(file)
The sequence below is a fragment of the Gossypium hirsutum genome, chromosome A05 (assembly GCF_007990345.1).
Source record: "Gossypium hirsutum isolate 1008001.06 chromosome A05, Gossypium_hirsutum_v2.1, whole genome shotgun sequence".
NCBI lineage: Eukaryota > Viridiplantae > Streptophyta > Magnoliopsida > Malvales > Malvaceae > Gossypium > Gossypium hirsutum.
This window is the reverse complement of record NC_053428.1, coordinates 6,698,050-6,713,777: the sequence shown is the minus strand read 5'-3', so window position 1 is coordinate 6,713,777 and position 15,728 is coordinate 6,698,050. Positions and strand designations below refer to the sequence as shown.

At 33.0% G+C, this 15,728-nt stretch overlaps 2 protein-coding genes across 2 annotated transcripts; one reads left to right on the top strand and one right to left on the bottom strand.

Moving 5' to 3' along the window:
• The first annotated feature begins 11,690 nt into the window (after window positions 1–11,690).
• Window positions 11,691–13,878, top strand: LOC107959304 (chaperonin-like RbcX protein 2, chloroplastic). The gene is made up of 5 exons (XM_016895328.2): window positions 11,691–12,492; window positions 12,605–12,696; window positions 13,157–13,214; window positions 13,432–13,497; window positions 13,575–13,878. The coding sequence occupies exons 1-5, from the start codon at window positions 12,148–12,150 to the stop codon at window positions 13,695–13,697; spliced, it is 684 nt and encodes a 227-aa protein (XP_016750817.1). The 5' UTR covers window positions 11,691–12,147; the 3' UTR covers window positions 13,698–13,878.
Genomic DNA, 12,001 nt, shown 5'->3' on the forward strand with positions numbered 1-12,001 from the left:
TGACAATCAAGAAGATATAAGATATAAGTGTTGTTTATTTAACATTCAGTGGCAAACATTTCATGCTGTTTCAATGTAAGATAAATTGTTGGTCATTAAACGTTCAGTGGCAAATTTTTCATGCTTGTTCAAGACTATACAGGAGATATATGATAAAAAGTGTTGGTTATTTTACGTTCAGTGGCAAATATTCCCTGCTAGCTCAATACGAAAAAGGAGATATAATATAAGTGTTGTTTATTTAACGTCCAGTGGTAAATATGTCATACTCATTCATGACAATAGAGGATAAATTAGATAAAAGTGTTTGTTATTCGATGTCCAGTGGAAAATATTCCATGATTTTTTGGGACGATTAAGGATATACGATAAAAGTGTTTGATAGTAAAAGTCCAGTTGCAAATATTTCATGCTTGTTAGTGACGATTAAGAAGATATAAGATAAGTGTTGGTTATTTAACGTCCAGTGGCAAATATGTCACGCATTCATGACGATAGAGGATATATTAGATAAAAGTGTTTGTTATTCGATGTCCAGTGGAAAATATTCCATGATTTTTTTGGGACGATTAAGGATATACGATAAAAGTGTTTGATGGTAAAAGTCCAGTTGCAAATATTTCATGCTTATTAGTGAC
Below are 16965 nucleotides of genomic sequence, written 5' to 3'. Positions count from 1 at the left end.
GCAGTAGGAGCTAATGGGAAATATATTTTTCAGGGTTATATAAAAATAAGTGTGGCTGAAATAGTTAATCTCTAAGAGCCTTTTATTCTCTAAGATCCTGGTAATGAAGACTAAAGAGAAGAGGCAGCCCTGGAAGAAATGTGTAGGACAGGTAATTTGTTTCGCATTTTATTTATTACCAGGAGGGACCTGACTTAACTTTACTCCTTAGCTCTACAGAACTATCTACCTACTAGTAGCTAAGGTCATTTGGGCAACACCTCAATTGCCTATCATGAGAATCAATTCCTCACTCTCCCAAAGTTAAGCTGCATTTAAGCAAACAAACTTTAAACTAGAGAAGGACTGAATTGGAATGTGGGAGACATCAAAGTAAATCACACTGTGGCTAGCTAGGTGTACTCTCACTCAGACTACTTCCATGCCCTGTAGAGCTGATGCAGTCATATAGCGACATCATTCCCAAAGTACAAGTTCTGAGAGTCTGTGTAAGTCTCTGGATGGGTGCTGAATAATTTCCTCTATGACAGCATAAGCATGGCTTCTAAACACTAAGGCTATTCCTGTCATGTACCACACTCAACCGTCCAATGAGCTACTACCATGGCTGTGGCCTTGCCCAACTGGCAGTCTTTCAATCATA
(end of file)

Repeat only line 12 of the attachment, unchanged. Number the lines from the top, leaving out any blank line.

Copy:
GCAGTAGGAGCTAATGGGAAATATATTTTTCAGGGTTATATAAAAATAAGTGTGGCTGAAATAGTTAATCTCTAAGAGCCTTTTATTCTCTAAGATCCTGGTAATGAAGACTAAAGAGAAGAGGCAGCCCTGGAAGAAATGTGTAGGACAGGTAATTTGTTTCGCATTTTATTTATTACCAGGAGGGACCTGACTTAACTTTACTCCTTAGCTCTACAGAACTATCTACCTACTAGTAGCTAAGGTCATTTGGGCAACACCTCAATTGCCTATCATGAGAATCAATTCCTCACTCTCCCAAAGTTAAGCTGCATTTAAGCAAACAAACTTTAAACTAGAGAAGGACTGAATTGGAATGTGGGAGACATCAAAGTAAATCACACTGTGGCTAGCTAGGTGTACTCTCACTCAGACTACTTCCATGCCCTGTAGAGCTGATGCAGTCATATAGCGACATCATTCCCAAAGTACAAGTTCTGAGAGTCTGTGTAAGTCTCTGGATGGGTGCTGAATAATTTCCTCTATGACAGCATAAGCATGGCTTCTAAACACTAAGGCTATTCCTGTCATGTACCACACTCAACCGTCCAATGAGCTACTACCATGGCTGTGGCCTTGCCCAACTGGCAGTCTTTCAATCATA